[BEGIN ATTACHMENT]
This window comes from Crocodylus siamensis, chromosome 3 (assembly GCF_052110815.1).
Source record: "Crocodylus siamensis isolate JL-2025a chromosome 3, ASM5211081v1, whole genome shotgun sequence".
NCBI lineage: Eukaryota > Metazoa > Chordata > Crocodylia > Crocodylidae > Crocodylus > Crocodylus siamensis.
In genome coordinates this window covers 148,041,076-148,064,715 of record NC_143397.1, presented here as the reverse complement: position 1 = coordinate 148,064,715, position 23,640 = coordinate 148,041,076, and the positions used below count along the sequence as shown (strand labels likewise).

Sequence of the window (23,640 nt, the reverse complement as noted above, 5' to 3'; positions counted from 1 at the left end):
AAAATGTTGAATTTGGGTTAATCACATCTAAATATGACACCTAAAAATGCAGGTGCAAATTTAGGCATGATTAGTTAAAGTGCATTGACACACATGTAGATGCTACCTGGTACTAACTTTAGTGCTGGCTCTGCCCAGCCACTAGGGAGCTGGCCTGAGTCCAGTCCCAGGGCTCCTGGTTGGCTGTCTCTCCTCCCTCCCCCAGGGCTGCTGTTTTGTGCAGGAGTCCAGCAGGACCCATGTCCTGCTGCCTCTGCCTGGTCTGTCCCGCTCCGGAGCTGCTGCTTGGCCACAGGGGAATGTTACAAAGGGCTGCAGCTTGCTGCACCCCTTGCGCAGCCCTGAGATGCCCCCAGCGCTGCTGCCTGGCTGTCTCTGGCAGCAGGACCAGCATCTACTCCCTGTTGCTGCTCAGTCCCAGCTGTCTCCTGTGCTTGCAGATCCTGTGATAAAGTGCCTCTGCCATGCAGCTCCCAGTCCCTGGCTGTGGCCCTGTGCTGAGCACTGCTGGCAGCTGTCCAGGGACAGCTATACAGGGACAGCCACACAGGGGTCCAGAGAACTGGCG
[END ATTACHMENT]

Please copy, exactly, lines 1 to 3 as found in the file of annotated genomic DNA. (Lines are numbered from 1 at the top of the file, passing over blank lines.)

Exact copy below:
This window comes from Crocodylus siamensis, chromosome 3 (assembly GCF_052110815.1).
Source record: "Crocodylus siamensis isolate JL-2025a chromosome 3, ASM5211081v1, whole genome shotgun sequence".
NCBI lineage: Eukaryota > Metazoa > Chordata > Crocodylia > Crocodylidae > Crocodylus > Crocodylus siamensis.